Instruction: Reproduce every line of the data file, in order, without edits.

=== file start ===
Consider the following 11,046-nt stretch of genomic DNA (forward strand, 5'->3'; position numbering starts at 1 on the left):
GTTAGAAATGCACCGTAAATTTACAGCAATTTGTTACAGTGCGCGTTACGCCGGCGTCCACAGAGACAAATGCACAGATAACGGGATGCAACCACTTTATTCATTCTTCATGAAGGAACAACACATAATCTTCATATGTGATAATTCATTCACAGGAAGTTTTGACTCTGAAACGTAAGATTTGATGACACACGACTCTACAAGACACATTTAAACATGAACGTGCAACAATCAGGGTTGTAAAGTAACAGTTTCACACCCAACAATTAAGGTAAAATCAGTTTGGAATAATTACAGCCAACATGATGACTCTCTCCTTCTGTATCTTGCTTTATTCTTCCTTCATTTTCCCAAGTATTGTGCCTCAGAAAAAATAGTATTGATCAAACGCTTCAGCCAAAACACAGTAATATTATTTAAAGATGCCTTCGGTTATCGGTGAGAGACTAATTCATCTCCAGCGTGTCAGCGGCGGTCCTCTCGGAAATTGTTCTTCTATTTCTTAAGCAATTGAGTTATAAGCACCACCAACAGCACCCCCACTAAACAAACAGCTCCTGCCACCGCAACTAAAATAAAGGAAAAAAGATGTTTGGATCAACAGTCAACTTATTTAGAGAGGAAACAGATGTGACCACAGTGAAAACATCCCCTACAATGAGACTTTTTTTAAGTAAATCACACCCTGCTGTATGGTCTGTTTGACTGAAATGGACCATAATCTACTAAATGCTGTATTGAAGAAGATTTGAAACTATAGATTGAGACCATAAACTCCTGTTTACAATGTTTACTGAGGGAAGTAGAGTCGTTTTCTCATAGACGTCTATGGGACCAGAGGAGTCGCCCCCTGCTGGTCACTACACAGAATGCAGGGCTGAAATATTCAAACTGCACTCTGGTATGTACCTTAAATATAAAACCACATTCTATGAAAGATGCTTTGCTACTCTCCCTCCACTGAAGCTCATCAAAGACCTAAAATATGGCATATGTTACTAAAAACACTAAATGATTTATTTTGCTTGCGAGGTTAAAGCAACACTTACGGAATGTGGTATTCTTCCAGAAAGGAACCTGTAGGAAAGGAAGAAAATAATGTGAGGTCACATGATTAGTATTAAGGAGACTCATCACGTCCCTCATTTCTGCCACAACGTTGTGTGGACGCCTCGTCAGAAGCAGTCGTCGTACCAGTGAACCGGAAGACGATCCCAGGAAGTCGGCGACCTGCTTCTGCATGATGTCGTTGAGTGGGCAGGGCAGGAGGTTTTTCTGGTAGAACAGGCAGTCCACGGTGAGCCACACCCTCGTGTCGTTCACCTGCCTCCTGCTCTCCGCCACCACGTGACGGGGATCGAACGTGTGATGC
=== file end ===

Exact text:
Consider the following 11,046-nt stretch of genomic DNA (forward strand, 5'->3'; position numbering starts at 1 on the left):
GTTAGAAATGCACCGTAAATTTACAGCAATTTGTTACAGTGCGCGTTACGCCGGCGTCCACAGAGACAAATGCACAGATAACGGGATGCAACCACTTTATTCATTCTTCATGAAGGAACAACACATAATCTTCATATGTGATAATTCATTCACAGGAAGTTTTGACTCTGAAACGTAAGATTTGATGACACACGACTCTACAAGACACATTTAAACATGAACGTGCAACAATCAGGGTTGTAAAGTAACAGTTTCACACCCAACAATTAAGGTAAAATCAGTTTGGAATAATTACAGCCAACATGATGACTCTCTCCTTCTGTATCTTGCTTTATTCTTCCTTCATTTTCCCAAGTATTGTGCCTCAGAAAAAATAGTATTGATCAAACGCTTCAGCCAAAACACAGTAATATTATTTAAAGATGCCTTCGGTTATCGGTGAGAGACTAATTCATCTCCAGCGTGTCAGCGGCGGTCCTCTCGGAAATTGTTCTTCTATTTCTTAAGCAATTGAGTTATAAGCACCACCAACAGCACCCCCACTAAACAAACAGCTCCTGCCACCGCAACTAAAATAAAGGAAAAAAGATGTTTGGATCAACAGTCAACTTATTTAGAGAGGAAACAGATGTGACCACAGTGAAAACATCCCCTACAATGAGACTTTTTTTAAGTAAATCACACCCTGCTGTATGGTCTGTTTGACTGAAATGGACCATAATCTACTAAATGCTGTATTGAAGAAGATTTGAAACTATAGATTGAGACCATAAACTCCTGTTTACAATGTTTACTGAGGGAAGTAGAGTCGTTTTCTCATAGACGTCTATGGGACCAGAGGAGTCGCCCCCTGCTGGTCACTACACAGAATGCAGGGCTGAAATATTCAAACTGCACTCTGGTATGTACCTTAAATATAAAACCACATTCTATGAAAGATGCTTTGCTACTCTCCCTCCACTGAAGCTCATCAAAGACCTAAAATATGGCATATGTTACTAAAAACACTAAATGATTTATTTTGCTTGCGAGGTTAAAGCAACACTTACGGAATGTGGTATTCTTCCAGAAAGGAACCTGTAGGAAAGGAAGAAAATAATGTGAGGTCACATGATTAGTATTAAGGAGACTCATCACGTCCCTCATTTCTGCCACAACGTTGTGTGGACGCCTCGTCAGAAGCAGTCGTCGTACCAGTGAACCGGAAGACGATCCCAGGAAGTCGGCGACCTGCTTCTGCATGATGTCGTTGAGTGGGCAGGGCAGGAGGTTTTTCTGGTAGAACAGGCAGTCCACGGTGAGCCACACCCTCGTGTCGTTCACCTGCCTCCTGCTCTCCGCCACCACGTGACGGGGATCGAACGTGTGATGC